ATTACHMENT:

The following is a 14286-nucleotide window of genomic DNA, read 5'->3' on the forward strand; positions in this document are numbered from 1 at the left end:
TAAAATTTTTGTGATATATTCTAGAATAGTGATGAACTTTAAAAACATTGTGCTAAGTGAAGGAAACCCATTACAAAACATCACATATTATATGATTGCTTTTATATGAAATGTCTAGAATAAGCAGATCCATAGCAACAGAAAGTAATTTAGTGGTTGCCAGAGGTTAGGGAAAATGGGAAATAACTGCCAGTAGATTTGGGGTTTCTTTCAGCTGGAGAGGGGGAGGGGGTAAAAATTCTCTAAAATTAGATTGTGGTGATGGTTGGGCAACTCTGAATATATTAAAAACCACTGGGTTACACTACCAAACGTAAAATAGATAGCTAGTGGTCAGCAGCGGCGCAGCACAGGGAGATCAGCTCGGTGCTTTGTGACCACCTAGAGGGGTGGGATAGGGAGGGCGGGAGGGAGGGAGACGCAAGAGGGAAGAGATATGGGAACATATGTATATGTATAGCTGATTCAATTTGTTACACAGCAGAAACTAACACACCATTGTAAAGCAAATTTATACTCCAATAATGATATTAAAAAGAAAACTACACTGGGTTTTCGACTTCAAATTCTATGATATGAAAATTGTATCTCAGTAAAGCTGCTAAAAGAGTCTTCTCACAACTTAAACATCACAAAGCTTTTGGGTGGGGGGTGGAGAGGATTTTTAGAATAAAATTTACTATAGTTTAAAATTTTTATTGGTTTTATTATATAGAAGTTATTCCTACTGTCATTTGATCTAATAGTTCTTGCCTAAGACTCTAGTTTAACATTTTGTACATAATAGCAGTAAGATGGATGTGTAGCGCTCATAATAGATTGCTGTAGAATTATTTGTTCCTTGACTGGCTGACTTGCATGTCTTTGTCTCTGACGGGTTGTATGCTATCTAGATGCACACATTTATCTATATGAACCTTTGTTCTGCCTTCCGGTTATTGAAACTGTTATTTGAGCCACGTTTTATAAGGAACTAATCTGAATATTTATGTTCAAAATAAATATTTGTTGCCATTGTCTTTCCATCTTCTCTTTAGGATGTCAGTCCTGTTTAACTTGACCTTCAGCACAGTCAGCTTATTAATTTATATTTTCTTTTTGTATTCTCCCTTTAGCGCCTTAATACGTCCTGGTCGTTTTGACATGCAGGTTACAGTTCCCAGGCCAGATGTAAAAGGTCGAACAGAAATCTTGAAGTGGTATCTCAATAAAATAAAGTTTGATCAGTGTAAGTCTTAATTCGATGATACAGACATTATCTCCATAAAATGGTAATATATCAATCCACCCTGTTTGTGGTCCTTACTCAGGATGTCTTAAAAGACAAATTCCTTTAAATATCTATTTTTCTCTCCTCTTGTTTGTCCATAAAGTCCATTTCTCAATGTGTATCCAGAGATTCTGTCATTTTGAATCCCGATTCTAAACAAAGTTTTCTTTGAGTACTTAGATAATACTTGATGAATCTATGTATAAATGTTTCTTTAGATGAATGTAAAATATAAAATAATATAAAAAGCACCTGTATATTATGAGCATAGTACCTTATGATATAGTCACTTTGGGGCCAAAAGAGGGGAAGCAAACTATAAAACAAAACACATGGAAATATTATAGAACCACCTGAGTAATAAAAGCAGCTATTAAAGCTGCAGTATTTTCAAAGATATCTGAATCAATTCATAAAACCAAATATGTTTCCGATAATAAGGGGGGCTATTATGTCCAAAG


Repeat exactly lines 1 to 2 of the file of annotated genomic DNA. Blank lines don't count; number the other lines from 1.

The following is a 14286-nucleotide window of genomic DNA, read 5'->3' on the forward strand; positions in this document are numbered from 1 at the left end:
TAAAATTTTTGTGATATATTCTAGAATAGTGATGAACTTTAAAAACATTGTGCTAAGTGAAGGAAACCCATTACAAAACATCACATATTATATGATTGCTTTTATATGAAATGTCTAGAATAAGCAGATCCATAGCAACAGAAAGTAATTTAGTGGTTGCCAGAGGTTAGGGAAAATGGGAAATAACTGCCAGTAGATTTGGGGTTTCTTTCAGCTGGAGAGGGGGAGGGGGTAAAAATTCTCTAAAATTAGATTGTGGTGATGGTTGGGCAACTCTGAATATATTAAAAACCACTGGGTTACACTACCAAACGTAAAATAGATAGCTAGTGGTCAGCAGCGGCGCAGCACAGGGAGATCAGCTCGGTGCTTTGTGACCACCTAGAGGGGTGGGATAGGGAGGGCGGGAGGGAGGGAGACGCAAGAGGGAAGAGATATGGGAACATATGTATATGTATAGCTGATTCAATTTGTTACACAGCAGAAACTAACACACCATTGTAAAGCAAATTTATACTCCAATAATGATATTAAAAAGAAAACTACACTGGGTTTTCGACTTCAAATTCTATGATATGAAAATTGTATCTCAGTAAAGCTGCTAAAAGAGTCTTCTCACAACTTAAACATCACAAAGCTTTTGGGTGGGGGGTGGAGAGGATTTTTAGAATAAAATTTACTATAGTTTAAAATTTTTATTGGTTTTATTATATAGAAGTTATTCCTACTGTCATTTGATCTAATAGTTCTTGCCTAAGACTCTAGTTTAACATTTTGTACATAATAGCAGTAAGATGGATGTGTAGCGCTCATAATAGATTGCTGTAGAATTATTTGTTCCTTGACTGGCTGACTTGCATGTCTTTGTCTCTGACGGGTTGTATGCTATCTAGATGCACACATTTATCTATATGAACCTTTGTTCTGCCTTCCGGTTATTGAAACTGTTATTTGAGCCACGTTTTATAAGGAACTAATCTGAATATTTATGTTCAAAATAAATATTTGTTGCCATTGTCTTTCCATCTTCTCTTTAGGATGTCAGTCCTGTTTAACTTGACCTTCAGCACAGTCAGCTTATTAATTTATATTTTCTTTTTGTATTCTCCCTTTAGCGCCTTAATACGTCCTGGTCGTTTTGACATGCAGGTTACAGTTCCCAGGCCAGATGTAAAAGGTCGAACAGAAATCTTGAAGTGGTATCTCAATAAAATAAAGTTTGATCAGTGTAAGTCTTAATTCGATGATACAGACATTATCTCCATAAAATGGTAATATATCAATCCACCCTGTTTGTGGTCCTTACTCAGGATGTCTTAAAAGACAAATTCCTTTAAATATCTATTTTTCTCTCCTCTTGTTTGTCCATAAAGTCCATTTCTCAATGTGTATCCAGAGATTCTGTCATTTTGAATCCCGATTCTAAACAAAGTTTTCTTTGAGTACTTAGATAATACTTGATGAATCTATGTATAAATGTTTCTTTAGATGAATGTAAAATATAAAATAATATAAAAAGCACCTGTATATTATGAGCATAGTACCTTATGATATAGTCACTTTGGGGCCAAAAGAGGGGAAGCAAACTATAAAACAAAACACATGGAAATATTATAGAACCACCTGAGTAATAAAAGCAGCTATTAAAGCTGCAGTATTTTCAAAGATATCTGAATCAATTCATAAAACCAAATATGTTTCCGATAATAAGGGGGGCTATTATGTCCAAAG